Merging one domain into another, pitfalls?

Posted on 2009-12-16
Last Modified: 2012-05-08
Our company currently has 2 domains.  MainDomain.local has 5 branches connected to it, and about 100 computers and 80 or so users.  Each branch also has a server that handles DHCP, DNS and acts as a file server for that branch.  The main branch also has an Exchange server that everyone connects to.  CampDomain.local has 8 users and about 10 computers.  They used to be on ISDN, which is why they were put on their own network.  Their server handles DNS, DHCP and file server duties.  They connected to the main site via VPN for Exchange, where they also had an account (each user at CampDomain essential had 2 logins).

I've finally been able to put them on a T1, so I want to get rid of the CampDomain and get everyone on MainDomain.  Is there a recommended way to do this?  Here's my current plan:

Back up the file server stuff.
Use dcpromo and remove all the roles on the CampDomain server.
Change the domain to MainDomain.
Change all the permissions on the file shares to the accounts on MainDomain.
Set up DNS and DHCP.
Change the domain on the client computers to MainDomain.
See what that breaks and possibly set up each user fresh on their computer.

I'm guessing there is an easier way to migrate these together that I don't know about.  I'm sure I'm missing some things that are going to go wrong as well.  Thanks!
Question by:AdamYMCA
    LVL 19

    Accepted Solution

    Ever heard of the ADMT? ( It's a migration tool from Microsoft, which when used properly, should allow you to migrate all the objects from your CampDomain to your MainDomain.

    Do you already have a trust set up between these 2 domains?

    This is the way I would do it - Create a trust between the 2 domains. Use ADMT to migrate all objects from CampDomain to MainDomain, including the piece on SIDHistory, which will allow the users that get migrated to continue to access resources on their old domain without any changes. This helps a lot to ensure continuity during the migration.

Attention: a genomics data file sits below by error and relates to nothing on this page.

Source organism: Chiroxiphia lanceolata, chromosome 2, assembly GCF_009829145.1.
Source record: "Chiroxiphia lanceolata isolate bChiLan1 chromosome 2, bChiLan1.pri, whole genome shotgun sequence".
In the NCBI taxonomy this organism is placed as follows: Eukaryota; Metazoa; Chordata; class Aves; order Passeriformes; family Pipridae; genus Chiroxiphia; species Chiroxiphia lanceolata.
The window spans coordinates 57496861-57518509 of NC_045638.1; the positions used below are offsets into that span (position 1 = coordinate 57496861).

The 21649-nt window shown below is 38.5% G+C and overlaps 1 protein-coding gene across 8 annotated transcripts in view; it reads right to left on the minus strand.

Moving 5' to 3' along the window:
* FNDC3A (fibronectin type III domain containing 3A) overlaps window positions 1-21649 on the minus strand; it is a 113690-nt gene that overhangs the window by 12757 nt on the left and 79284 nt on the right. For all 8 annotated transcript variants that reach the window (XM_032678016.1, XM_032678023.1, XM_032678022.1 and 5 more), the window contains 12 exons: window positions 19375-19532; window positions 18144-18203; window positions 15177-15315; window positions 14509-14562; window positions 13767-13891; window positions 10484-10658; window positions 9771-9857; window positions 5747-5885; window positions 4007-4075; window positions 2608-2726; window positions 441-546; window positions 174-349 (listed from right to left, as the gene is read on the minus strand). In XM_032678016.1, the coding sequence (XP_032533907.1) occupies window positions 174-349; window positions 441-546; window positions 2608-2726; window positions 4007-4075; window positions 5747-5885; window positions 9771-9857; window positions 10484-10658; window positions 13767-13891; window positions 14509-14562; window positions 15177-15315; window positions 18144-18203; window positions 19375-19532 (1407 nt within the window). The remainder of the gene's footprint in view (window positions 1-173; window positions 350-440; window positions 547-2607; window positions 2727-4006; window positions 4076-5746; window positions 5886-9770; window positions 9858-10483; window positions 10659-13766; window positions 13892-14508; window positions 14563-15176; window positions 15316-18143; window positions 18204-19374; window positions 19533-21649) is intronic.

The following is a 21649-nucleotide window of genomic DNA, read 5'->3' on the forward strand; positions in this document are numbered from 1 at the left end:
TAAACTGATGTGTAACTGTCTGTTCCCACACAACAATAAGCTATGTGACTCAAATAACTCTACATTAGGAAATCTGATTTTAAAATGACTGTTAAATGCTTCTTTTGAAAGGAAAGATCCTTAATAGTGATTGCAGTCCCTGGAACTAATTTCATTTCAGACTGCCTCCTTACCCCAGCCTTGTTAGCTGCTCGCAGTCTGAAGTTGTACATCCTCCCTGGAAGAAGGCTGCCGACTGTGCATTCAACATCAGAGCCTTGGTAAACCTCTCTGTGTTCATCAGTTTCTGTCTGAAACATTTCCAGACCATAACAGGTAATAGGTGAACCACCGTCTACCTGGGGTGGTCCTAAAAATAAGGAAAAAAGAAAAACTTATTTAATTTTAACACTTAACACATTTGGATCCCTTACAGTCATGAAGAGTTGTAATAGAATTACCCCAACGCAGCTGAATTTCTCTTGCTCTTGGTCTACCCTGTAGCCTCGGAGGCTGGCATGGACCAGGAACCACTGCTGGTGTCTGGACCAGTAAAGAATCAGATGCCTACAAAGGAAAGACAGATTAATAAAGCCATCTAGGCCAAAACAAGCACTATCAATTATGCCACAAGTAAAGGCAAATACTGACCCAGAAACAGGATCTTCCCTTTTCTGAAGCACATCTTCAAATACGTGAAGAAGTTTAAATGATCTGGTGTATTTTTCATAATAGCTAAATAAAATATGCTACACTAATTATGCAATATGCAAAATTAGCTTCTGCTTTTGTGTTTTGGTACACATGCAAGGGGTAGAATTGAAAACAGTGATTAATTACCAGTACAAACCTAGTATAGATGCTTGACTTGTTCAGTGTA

Once your users and clients etc are nicely over to the new domain, and all have their new profiles on their PCs etc, you can start to bring your member servers across to the new domain as well, 1 by 1, testing each thoroughly as you go.

    Finally, when everything is across and using the new domain completely, you can demote the CampDomain DC (thus deleting the domain if it's the only DC for that domain), make it a member of the new domain, and then repromote to DC status...

    Well, that's it in a nutshell, at least...

    I could prattle on for ages on the use of ADMT, but it's easier to provide you with some reading material to get a better idea of how it works.

    Have a look through these:

    Don't worry that the versions of OS are slightly different, just use the articles to get a better idea of how it all works... Then come back and we can continue to discuss and answer questions etc.


    LVL 70

    Assisted Solution

    You cant actually "merge" two domains together, or for that matter split them apart, there is no facility to "prune and graft" in active directory.

    You essentially have two options. You can join the two domains with a trust which will allow users in one domain to access resources in the other - see

    or you can export all of active directory data from one domain, import it into the other and then decommission the old domain - the tool to move the AD information is the ADMT tool to which PeteJThomas has already drawn your attention to.
    LVL 1

    Author Comment

    Bleh, it deleted my comments.  I'm going to work on setting up a trust and see if that will be enough.  Thanks for you help!  When I run into issues I'll post a new question.
    LVL 19

    Expert Comment

    To be fair, there's no reason a trust wouldn't work for you. You'll essentially then be able to give users from each domain permissions to access resources on the other domain.

    If that's all you need to do, and have no specific need to decommision the CampDomain, then it's your best option. Plus it's a hell of a lot easier... and the implications of a trust failure are far less than that of a migration failure... :)


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